A decline in thinking and cognitive skills, vascular dementia is a broad term used to describe problems with reasoning, judgment, and planning skills caused by impaired blood flow to the brain, ultimately depriving the powerhouse organ of the vital oxygen and nutrients it needs.
While common, vascular dementia remains one of the most underdiagnosed forms of dementia. We know that it's caused by conditions that block or reduce blood flow to the brain, but how can we help prevent this from happening? There are several risk factors to be aware of and preventative measures you can take to keep you and your loved ones living a healthy happy life. Let's take a look.
Preventing Vascular Dementia
The good news - there are things you can do to lessen your chances of being diagnosed with vascular dementia. That's right! The ball is in your court here. Take note of the following approaches that may reduce your risk of vascular dementia, and other diseases that affect your heart, blood vessels, and brain health.
- A Healthy Diet - This one goes without saying. If you stick to a healthy, balanced, diet, your chances of living a longer, healthier life are in your favor. Limit the intake of sugar and saturated fats, making sure to eat plenty of fruits, vegetables, and whole grains. A heart-healthy diet like this works to protect the brain.
- Physical Exercise - The benefits of exercise are exponential. It can improve brain function, and protect memory and thinking skills. As you increase your heart rate, the flow of blood and oxygen to your brain is boosted - directly correlating to the prevention of vascular dementia.
- No Smoking - This may come as no surprise, but smoking is extremely detrimental to your health. Smoking thickens your blood, making it harder to travel throughout your body and over time, stresses your blood vessels. The weakened vessels limit blood flow throughout your body and brain, which is a key factor in vascular dementia.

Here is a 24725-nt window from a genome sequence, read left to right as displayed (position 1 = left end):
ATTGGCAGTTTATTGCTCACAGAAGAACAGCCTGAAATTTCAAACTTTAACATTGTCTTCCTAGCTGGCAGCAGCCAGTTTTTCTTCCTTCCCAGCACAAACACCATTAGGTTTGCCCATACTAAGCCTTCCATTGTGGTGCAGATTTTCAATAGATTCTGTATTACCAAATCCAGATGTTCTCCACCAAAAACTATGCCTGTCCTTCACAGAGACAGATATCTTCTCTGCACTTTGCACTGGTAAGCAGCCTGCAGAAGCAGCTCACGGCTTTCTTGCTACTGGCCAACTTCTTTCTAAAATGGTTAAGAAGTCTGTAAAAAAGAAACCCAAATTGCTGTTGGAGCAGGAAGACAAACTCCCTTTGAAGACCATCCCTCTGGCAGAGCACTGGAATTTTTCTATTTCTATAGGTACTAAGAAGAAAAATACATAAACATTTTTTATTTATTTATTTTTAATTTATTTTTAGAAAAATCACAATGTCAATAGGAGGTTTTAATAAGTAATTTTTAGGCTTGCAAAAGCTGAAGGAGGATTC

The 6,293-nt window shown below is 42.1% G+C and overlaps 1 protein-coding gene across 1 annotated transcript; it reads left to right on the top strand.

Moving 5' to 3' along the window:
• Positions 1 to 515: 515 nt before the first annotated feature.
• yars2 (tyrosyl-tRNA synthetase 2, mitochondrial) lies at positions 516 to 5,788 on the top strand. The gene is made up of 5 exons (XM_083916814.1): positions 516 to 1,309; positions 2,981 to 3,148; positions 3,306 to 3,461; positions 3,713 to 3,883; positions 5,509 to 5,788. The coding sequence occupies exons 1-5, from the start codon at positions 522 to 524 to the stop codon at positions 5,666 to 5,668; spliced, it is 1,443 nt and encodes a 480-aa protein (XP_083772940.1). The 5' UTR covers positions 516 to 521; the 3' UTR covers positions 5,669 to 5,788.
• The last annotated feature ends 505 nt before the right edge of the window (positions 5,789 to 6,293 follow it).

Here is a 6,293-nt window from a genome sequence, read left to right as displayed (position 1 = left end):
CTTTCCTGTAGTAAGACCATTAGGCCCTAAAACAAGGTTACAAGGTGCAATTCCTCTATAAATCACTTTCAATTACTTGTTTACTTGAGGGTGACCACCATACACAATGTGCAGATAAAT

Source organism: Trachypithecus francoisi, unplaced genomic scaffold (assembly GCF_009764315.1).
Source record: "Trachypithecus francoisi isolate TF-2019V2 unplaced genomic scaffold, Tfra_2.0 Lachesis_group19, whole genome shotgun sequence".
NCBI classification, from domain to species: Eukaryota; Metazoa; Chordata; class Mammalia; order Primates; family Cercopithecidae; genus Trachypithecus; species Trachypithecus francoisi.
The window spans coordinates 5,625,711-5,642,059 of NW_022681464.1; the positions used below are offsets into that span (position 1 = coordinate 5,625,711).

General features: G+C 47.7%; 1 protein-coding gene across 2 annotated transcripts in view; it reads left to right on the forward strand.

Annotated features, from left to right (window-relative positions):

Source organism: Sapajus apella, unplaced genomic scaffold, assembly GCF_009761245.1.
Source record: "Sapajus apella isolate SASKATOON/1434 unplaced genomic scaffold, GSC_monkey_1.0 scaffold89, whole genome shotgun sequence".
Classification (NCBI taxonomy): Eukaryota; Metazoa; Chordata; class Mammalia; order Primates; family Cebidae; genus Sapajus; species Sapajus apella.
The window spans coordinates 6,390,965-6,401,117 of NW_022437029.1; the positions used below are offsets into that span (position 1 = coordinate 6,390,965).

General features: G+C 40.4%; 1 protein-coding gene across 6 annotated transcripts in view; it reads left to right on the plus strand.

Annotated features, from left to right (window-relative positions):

- Maintain a Healthy Weight - Research shows that being overweight or obese, dramatically increases your risk for dementia compared to those with a normal body weight. If you exercise and eat healthily, you can keep many health issues at bay.
- Check Your Levels - Your blood pressure, blood sugar, and cholesterol should all sit within the recommended healthy ranges. A diet low in saturated fat may help reduce LDL, or "bad" cholesterol. Regular exercise helps boost HDL or "good" cholesterol.
Non-Preventable Risk Factors
There are some risk factors for vascular dementia that you simply cannot avoid. However, you can still lessen your chances by doing your best to maintain a healthy lifestyle and adhering to the preventative health recommendations listed.
- History of Heart Attack or Stroke - Brain damage occurs during a stroke. If you've already experienced a heart attack or stroke, you may be at an increased risk of vascular dementia.
- Increasing Age - The risk for vascular dementia dramatically increases as you age, especially as you reach your eighties or nineties.
- High Blood Pressure - An elevated blood pressure puts extra stress on blood vessels and your brain.
- Diabetes - High glucose levels are more likely to damage blood vessels throughout your body
Healthy Living, Healthy Brain
While there are some contributing risk factors that you just can't avoid, there's plenty you can do to lessen your chances of getting vascular dementia as you age. Little by little, guide yourself on a path to a healthy lifestyle. Iris Memory Care is here to help you, every step of the way.